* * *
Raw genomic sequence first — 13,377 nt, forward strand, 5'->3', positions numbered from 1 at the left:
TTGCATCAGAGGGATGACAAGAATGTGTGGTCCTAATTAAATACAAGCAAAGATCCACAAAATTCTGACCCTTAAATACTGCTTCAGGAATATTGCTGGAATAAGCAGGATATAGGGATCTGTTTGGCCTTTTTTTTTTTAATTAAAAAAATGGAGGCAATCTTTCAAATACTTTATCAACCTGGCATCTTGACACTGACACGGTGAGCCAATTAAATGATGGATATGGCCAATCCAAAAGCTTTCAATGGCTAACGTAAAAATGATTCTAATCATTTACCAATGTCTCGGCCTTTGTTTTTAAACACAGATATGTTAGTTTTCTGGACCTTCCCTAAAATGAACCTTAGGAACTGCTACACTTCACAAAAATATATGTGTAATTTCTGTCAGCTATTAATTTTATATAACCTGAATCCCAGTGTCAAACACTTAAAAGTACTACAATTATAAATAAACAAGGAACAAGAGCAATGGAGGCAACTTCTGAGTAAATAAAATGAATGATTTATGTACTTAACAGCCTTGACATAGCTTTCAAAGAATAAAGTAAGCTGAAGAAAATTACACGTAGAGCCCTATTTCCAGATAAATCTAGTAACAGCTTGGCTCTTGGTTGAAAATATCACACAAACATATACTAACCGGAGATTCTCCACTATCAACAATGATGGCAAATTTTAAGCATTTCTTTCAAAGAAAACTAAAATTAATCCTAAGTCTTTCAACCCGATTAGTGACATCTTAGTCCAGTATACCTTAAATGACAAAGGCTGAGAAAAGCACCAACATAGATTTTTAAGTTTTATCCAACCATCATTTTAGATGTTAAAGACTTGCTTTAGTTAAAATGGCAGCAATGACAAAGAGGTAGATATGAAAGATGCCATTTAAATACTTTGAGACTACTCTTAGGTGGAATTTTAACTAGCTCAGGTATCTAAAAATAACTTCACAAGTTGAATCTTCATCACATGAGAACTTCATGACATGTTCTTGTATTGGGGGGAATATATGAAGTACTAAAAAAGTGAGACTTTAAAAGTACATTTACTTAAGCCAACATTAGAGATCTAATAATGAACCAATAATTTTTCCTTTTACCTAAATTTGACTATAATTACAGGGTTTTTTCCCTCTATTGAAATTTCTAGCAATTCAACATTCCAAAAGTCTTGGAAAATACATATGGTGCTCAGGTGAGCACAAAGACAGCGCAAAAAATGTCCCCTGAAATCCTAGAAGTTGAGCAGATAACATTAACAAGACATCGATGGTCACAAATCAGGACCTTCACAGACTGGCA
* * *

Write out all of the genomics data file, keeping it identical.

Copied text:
Raw genomic sequence first — 13,377 nt, forward strand, 5'->3', positions numbered from 1 at the left:
TTGCATCAGAGGGATGACAAGAATGTGTGGTCCTAATTAAATACAAGCAAAGATCCACAAAATTCTGACCCTTAAATACTGCTTCAGGAATATTGCTGGAATAAGCAGGATATAGGGATCTGTTTGGCCTTTTTTTTTTTAATTAAAAAAATGGAGGCAATCTTTCAAATACTTTATCAACCTGGCATCTTGACACTGACACGGTGAGCCAATTAAATGATGGATATGGCCAATCCAAAAGCTTTCAATGGCTAACGTAAAAATGATTCTAATCATTTACCAATGTCTCGGCCTTTGTTTTTAAACACAGATATGTTAGTTTTCTGGACCTTCCCTAAAATGAACCTTAGGAACTGCTACACTTCACAAAAATATATGTGTAATTTCTGTCAGCTATTAATTTTATATAACCTGAATCCCAGTGTCAAACACTTAAAAGTACTACAATTATAAATAAACAAGGAACAAGAGCAATGGAGGCAACTTCTGAGTAAATAAAATGAATGATTTATGTACTTAACAGCCTTGACATAGCTTTCAAAGAATAAAGTAAGCTGAAGAAAATTACACGTAGAGCCCTATTTCCAGATAAATCTAGTAACAGCTTGGCTCTTGGTTGAAAATATCACACAAACATATACTAACCGGAGATTCTCCACTATCAACAATGATGGCAAATTTTAAGCATTTCTTTCAAAGAAAACTAAAATTAATCCTAAGTCTTTCAACCCGATTAGTGACATCTTAGTCCAGTATACCTTAAATGACAAAGGCTGAGAAAAGCACCAACATAGATTTTTAAGTTTTATCCAACCATCATTTTAGATGTTAAAGACTTGCTTTAGTTAAAATGGCAGCAATGACAAAGAGGTAGATATGAAAGATGCCATTTAAATACTTTGAGACTACTCTTAGGTGGAATTTTAACTAGCTCAGGTATCTAAAAATAACTTCACAAGTTGAATCTTCATCACATGAGAACTTCATGACATGTTCTTGTATTGGGGGGAATATATGAAGTACTAAAAAAGTGAGACTTTAAAAGTACATTTACTTAAGCCAACATTAGAGATCTAATAATGAACCAATAATTTTTCCTTTTACCTAAATTTGACTATAATTACAGGGTTTTTTCCCTCTATTGAAATTTCTAGCAATTCAACATTCCAAAAGTCTTGGAAAATACATATGGTGCTCAGGTGAGCACAAAGACAGCGCAAAAAATGTCCCCTGAAATCCTAGAAGTTGAGCAGATAACATTAACAAGACATCGATGGTCACAAATCAGGACCTTCACAGACTGGCA